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Chris Messina as sports agent David Falk, dressed in a shirt and tie and yelling into a telephone in the film Air Photo: Ana Carballosa/Amazon Studios

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Air gives us one of 2023’s finest movie assholes

Shoutout to Chris Messina’s sublimely jerky performance, and the way he brings the movie’s big ideas into focus

Joshua Rivera (he/him) is an entertainment and culture journalist specializing in film, TV, and video game criticism, the latest stop in a decade-plus career as a critic.

Like so many different forms of art, movies invite viewers to contemplate the perspectives and experiences of those very different from them. Through this contemplation, this wrestling with intent and perspective, art illuminates the human condition, and perhaps allows an aficionado to grow and develop as a person. Movies are also a great way to spend a couple hours with a complete asshole and be delighted, instead of having it ruin your day.

Air, the new film about the creation of Nike’s Air Jordan line of sneakers, features one of the best movie assholes you’re likely to see this year. It’s a sports business movie, the perfect forum for showcasing assholes, and it’ll be hard to top Chris Messina’s performance as the volatile agent David Falk.

Falk is the real-life sports agent who represented Michael Jordan at the start of his career, when he was a promising but unproven player for University of North Carolina’s basketball team and about to join the Chicago Bulls. The real David Falk has a storied career that may or may not have involved him being a complete prick, but the David Falk in Air is an absolutely delightful jerk who lights up the screen whenever he shows up to swear into a telephone.

Chris Messina as David Falk sits in a corporate meeting room in a grey suit in the film Air. Photo: Ana Carballosa/Amazon Studios

As Falk, Chris Messina (whom viewers may know from Birds of Prey or Sharp Objects) is Air’s de facto antagonist, a brick wall for the movie’s hero, Nike talent scout Sonny Vaccaro (Matt Damon) to throw himself against. Sonny is trying to land Jordan as a sponsor for the 1984 version of Nike, which is far from the sports-sneaker behemoth it is today. Air portrays Vaccaro as an “athletes are magical” true believer stuck in a marketing department full of people just trying to keep the company in the black. It follows him as he tries to convince everyone to embrace the radical-in-1984 idea of putting the company’s entire weight behind one athlete, and designing a shoe that can be branded with his name.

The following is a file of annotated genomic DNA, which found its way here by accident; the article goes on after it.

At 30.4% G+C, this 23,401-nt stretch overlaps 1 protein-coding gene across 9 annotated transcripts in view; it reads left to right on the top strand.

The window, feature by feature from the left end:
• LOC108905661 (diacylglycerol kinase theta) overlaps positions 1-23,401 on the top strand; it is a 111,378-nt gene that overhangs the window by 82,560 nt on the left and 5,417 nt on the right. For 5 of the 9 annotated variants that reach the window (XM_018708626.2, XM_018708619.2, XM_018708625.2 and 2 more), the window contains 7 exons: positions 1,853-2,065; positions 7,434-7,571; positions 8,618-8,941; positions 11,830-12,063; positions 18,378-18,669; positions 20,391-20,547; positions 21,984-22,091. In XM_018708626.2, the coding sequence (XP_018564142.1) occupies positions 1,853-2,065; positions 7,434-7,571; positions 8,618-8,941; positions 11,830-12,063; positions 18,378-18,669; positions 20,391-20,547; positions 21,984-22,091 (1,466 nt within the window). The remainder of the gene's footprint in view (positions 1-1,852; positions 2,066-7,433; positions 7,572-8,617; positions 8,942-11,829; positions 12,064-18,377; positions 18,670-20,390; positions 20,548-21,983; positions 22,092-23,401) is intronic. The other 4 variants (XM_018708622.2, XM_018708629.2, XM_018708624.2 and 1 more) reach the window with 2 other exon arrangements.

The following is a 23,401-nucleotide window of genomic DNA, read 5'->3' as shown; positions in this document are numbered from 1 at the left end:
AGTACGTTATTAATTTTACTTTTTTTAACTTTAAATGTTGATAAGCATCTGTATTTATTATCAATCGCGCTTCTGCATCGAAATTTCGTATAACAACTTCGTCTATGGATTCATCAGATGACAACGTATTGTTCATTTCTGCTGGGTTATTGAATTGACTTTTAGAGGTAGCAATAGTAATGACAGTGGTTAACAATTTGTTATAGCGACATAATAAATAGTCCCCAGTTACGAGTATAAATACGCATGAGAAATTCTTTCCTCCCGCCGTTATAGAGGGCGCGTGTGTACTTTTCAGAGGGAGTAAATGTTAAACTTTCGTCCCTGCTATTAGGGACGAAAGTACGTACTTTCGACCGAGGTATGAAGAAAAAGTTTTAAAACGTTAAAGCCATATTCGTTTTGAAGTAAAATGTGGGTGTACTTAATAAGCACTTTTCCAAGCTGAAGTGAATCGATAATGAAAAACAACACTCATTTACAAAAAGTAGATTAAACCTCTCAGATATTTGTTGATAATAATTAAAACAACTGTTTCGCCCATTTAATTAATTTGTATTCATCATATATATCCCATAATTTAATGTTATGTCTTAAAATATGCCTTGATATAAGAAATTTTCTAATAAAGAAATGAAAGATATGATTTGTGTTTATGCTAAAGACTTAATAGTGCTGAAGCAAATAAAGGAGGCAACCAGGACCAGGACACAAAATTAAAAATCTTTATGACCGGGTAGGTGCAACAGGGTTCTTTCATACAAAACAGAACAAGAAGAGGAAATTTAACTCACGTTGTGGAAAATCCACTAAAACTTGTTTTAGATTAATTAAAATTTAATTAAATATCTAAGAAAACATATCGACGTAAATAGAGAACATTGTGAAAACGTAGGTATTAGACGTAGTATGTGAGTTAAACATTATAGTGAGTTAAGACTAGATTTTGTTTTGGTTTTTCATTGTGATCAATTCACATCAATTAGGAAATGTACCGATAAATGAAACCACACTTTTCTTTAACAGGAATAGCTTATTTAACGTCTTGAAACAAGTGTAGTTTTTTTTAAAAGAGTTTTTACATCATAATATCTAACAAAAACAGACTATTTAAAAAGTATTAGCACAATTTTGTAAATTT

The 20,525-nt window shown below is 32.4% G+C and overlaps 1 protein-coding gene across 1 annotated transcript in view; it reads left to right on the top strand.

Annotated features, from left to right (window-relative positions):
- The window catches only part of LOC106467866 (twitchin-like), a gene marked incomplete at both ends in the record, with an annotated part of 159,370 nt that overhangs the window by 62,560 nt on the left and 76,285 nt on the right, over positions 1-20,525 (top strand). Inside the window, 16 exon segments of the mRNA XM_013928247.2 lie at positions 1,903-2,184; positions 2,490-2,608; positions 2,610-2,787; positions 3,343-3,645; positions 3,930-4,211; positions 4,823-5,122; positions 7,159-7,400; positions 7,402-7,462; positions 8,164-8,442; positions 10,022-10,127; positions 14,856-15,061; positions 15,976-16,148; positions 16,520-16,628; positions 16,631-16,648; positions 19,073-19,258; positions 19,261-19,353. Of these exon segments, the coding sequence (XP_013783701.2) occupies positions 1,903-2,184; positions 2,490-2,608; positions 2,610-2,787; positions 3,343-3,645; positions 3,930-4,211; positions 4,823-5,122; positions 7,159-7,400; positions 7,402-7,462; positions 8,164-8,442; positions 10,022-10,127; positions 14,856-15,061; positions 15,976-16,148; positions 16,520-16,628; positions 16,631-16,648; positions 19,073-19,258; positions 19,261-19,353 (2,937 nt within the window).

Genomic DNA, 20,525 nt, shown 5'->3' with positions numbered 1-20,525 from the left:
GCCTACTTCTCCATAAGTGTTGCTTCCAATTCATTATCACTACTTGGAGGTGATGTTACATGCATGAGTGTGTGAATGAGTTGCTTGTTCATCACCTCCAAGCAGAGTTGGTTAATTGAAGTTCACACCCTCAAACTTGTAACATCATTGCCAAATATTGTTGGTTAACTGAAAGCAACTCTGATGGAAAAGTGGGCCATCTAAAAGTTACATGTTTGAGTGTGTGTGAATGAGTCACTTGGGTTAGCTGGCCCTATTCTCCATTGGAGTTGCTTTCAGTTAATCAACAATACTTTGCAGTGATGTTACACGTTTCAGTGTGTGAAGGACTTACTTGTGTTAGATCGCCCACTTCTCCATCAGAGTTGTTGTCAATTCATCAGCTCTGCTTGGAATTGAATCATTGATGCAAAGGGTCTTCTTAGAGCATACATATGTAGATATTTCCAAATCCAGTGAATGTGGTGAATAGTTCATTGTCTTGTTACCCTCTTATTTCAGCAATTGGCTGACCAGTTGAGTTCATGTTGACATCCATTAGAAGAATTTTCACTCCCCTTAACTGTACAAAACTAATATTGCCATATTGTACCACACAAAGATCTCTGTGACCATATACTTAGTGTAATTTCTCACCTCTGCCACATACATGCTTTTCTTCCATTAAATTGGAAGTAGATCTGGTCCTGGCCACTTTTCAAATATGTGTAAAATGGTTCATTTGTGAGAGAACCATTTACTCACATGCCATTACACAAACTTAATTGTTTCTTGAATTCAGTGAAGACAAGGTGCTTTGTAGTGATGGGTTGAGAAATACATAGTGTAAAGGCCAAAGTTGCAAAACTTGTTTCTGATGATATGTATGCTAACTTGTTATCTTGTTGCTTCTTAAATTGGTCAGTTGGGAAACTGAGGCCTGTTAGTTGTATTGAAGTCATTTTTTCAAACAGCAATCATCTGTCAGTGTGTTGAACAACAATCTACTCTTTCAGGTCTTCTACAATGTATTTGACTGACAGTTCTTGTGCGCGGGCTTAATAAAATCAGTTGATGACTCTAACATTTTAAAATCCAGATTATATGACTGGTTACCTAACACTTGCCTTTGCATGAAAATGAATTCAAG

One person Air does not feature is Jordan himself. Vaccaro instead has to contend with people who represent Jordan, like Falk and, later, Jordan’s mother, Deloris (Viola Davis). This is Air’s most divisive aspect, as the wheeling and dealing between Vaccaro, Falk, and others centers around the idea of labor, and how much that labor is worth to the worker and the corporation eager to exploit it. A cursory viewing of Air would see the film as corporate propaganda, a hagiography of wealthy marketers and executives securing their legacies off the back of the most legendary basketball player in the history of the game. Or, arguably, it could be seen as a played-out paean to guys like Vaccaro (movies like this almost exclusively celebrate guys) who go with their gut and are met with unprecedented success, in spite of all the doubters around them who rightly say they’re being reckless.

But Air might be about something more complicated than that. For all Falk’s bluster in representing Jordan — and truly, Messina does a fantastic job of blustering, wearing the phones he shouts into about as well as his impeccably tailored suits — he doesn’t know what he has in his client. To Falk, and nearly every other character in Air apart from Sonny Vaccaro and Deloris Jordan, Michael Jordan is just a paycheck, numbers on a balance sheet that may or may not work out for them. That uncertainty pervades Air, offering up a bit of on-the-nose irony that director Ben Affleck makes a meal of. At every moment, he plays up the irony of the audience knowing his characters are debating the viability and profitability of the most famous basketball player alive.